IMPOSSIBLE BUT TRUE celebrates the life and times, the triumphs and heroic failures of one of rock's most colourful, not to say eccentric, characters and the last true Underground legend. A songwriter, producer, music publisher, talent scout, scene-maker extraordinaire and occasional recording artist, the physically distinctive Fowley - he is 6' 4 3/4 and insect thin - is the Forrest Gump of rock'n'roll, a man who has seen it all from 50s rock'n'roll to psychedelia, through to punk and metal in over 40 years of recording activity and has the tales to support his first-hand experiences.
Fowley rarely played the system (and when he did, it was usually on his own terms), shied away from working within a formal business environment, spent 40 years sleeping on other people's divans, or so it seemed - he has never settled in one place for long or owned a permanent home - doesn't bother to drive, and cares little for material possessions. Now 64, he has yet to even consider 'retirement'. He has endured because, as he puts it, I have a modern brain.
Though capable of lording it with the most sophisticated of label heads, Fowley's preferred milieu was slumming it at street level with the flotsam and jetsam of rock'n'roll. In fact, at the start of his career, he would hang around Hollywood's Greyhound station and approach anyone he saw carrying a guitar case.
If Fowley always seemed to be in the thick of the action in the 1960s and 70s, he also continued to display the curious detachment of an outsider, a man whose finely tuned sense of his own destiny did not easily lend itself to glib categorisation. This, perhaps, was the key: he was not a musician or a vocalist in the accepted sense (nor did he ever claim to be), nor a producer, nor a label owner, or a music publisher or a talent scout, but a combination of some, or all, of these things as and when it suited his purposes. I sometimes think I'm playing the lead role in the Kim Fowley Story, he once remarked.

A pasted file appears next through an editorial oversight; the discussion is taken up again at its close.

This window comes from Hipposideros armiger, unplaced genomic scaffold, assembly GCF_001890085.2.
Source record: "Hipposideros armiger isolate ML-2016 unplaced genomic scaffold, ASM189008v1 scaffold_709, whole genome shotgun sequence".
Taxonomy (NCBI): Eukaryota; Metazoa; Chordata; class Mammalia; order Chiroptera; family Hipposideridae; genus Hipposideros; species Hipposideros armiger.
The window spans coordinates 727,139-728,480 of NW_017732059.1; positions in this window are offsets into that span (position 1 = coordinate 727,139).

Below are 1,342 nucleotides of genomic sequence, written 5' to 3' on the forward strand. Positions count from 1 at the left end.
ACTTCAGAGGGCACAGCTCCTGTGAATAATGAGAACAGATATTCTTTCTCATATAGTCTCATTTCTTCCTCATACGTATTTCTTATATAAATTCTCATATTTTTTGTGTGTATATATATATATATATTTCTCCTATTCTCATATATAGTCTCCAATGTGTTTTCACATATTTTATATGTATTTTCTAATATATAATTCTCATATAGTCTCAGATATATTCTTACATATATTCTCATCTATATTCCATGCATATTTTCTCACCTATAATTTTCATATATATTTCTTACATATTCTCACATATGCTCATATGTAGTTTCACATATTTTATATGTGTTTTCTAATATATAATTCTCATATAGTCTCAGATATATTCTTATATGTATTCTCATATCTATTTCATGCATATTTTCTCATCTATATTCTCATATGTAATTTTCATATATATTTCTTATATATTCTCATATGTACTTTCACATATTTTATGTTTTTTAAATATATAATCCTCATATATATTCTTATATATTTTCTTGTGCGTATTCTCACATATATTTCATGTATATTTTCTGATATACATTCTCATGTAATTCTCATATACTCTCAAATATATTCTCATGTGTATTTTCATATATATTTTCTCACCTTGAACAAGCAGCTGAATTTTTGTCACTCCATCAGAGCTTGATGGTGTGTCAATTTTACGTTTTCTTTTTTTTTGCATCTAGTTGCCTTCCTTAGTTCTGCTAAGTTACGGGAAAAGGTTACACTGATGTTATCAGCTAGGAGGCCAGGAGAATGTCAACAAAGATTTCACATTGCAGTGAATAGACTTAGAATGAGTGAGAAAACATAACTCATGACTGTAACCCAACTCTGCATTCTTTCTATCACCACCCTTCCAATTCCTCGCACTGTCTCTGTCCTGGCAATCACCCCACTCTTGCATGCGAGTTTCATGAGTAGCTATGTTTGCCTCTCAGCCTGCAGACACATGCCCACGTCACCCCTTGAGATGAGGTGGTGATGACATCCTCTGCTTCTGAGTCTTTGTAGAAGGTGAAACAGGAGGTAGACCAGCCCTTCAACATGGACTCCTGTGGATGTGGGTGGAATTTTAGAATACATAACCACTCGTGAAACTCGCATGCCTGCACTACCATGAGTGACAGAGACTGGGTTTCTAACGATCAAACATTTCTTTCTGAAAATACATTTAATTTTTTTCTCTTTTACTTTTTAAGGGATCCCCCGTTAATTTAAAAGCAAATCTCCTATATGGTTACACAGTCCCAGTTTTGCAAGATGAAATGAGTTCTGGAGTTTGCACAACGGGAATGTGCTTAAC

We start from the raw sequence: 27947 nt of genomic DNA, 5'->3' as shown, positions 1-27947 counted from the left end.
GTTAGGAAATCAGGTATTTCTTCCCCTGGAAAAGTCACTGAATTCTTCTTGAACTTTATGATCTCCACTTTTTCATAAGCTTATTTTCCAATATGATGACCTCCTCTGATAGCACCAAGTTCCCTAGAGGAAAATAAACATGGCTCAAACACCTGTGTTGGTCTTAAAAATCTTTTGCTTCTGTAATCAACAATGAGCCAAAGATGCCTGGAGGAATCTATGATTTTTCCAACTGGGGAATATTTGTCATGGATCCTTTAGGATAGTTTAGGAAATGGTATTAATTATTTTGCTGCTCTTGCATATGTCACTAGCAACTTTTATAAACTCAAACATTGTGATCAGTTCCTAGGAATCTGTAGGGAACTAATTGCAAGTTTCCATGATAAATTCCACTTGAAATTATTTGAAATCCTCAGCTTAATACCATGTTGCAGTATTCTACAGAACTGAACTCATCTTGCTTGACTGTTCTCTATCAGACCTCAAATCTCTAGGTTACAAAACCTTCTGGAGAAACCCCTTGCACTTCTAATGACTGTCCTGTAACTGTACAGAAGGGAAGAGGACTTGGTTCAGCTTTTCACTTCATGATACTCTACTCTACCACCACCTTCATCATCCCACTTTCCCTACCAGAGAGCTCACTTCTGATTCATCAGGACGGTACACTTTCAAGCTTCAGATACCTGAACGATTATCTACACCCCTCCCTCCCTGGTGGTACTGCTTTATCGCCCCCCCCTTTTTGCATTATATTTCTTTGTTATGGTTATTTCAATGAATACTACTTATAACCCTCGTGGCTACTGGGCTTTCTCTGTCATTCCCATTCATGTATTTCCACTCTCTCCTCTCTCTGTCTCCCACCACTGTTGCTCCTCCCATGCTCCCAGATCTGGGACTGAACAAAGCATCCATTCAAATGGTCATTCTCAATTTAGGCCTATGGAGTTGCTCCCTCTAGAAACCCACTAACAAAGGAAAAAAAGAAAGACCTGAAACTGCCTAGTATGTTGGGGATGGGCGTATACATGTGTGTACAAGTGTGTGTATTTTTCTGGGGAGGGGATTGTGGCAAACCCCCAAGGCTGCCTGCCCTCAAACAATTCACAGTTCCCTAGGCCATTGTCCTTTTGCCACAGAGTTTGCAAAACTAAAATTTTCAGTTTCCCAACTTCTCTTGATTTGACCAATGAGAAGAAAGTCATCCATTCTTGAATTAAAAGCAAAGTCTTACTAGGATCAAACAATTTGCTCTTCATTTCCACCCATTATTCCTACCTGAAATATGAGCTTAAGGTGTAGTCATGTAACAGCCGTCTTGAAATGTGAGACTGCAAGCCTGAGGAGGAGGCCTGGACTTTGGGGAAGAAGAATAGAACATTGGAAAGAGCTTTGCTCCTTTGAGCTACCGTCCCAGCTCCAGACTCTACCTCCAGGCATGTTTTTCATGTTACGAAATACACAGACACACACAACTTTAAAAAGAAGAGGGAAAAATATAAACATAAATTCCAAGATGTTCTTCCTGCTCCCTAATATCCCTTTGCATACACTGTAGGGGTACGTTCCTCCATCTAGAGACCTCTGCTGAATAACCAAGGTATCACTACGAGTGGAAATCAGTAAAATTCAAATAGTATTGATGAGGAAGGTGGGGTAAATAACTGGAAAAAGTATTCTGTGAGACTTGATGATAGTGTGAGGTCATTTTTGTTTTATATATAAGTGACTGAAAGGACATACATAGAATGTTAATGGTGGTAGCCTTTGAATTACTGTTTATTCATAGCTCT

As a producer barely out of his teens, his early hits included Alley-Oop, Nut Rocker and Popsicles And Icicles. A regular visitor to the UK at the height of the Swinging Sixties, Fowley was the first to record Slade when they were a Midlands garage band known as the N' Betweens, co-wrote the B-side of Cat Stevens' first hit I Love My Dog and discovered and first recorded the Soft Machine. He tipped off Reprise Records in the US about Jimi Hendrix and tried to sign the Mamas & Papas when they were four penniless itinerants. Always to be found in the thick of the action, Fowley was 21 when he booked Eddie Cochran's last ever US gig in 1960 and compered John Lennon's Live Peace in Toronto a decade later.
Painstakingly assembled with Kim's full co-operation, Impossible But True features 32 titles spanning 1960-69, many of which appear on CD for the first time, including gems such as The Comedown Song by Spider (actually P J Proby's hairdresser - he wasn't gay says Kim)-.-Reelin' Feelin' Squealin' by the Soft Machine, (the B-side of their first ultra-rare 45), To Die Alone, a US garage band classic by the Bush (some of whom joined the legendary Misunderstood) and Fowley solo classics such as The Trip, and Animal Man. Also making its CD debut is Pink Dominos by the Crescents, a Hot 100 hit from 1963. Fowley describes this as the last of the surf instrumental hits. It was recorded late at night in a shoe store out in Oxnard, California and features an Asian female guitar teacher and some of her teenage pupils!
Featuring classic cover art by Phil Smee, extensive annotation by compiler Rob Finnis (with input from Mr. Fowley himself) and a stunning selection of illustrations, all contained in the accompanying action-packed 36-page mega booklet, Impossible But True is the soundtrack to those first ten years. It's 'Mondo' magic!
By Rob Finnis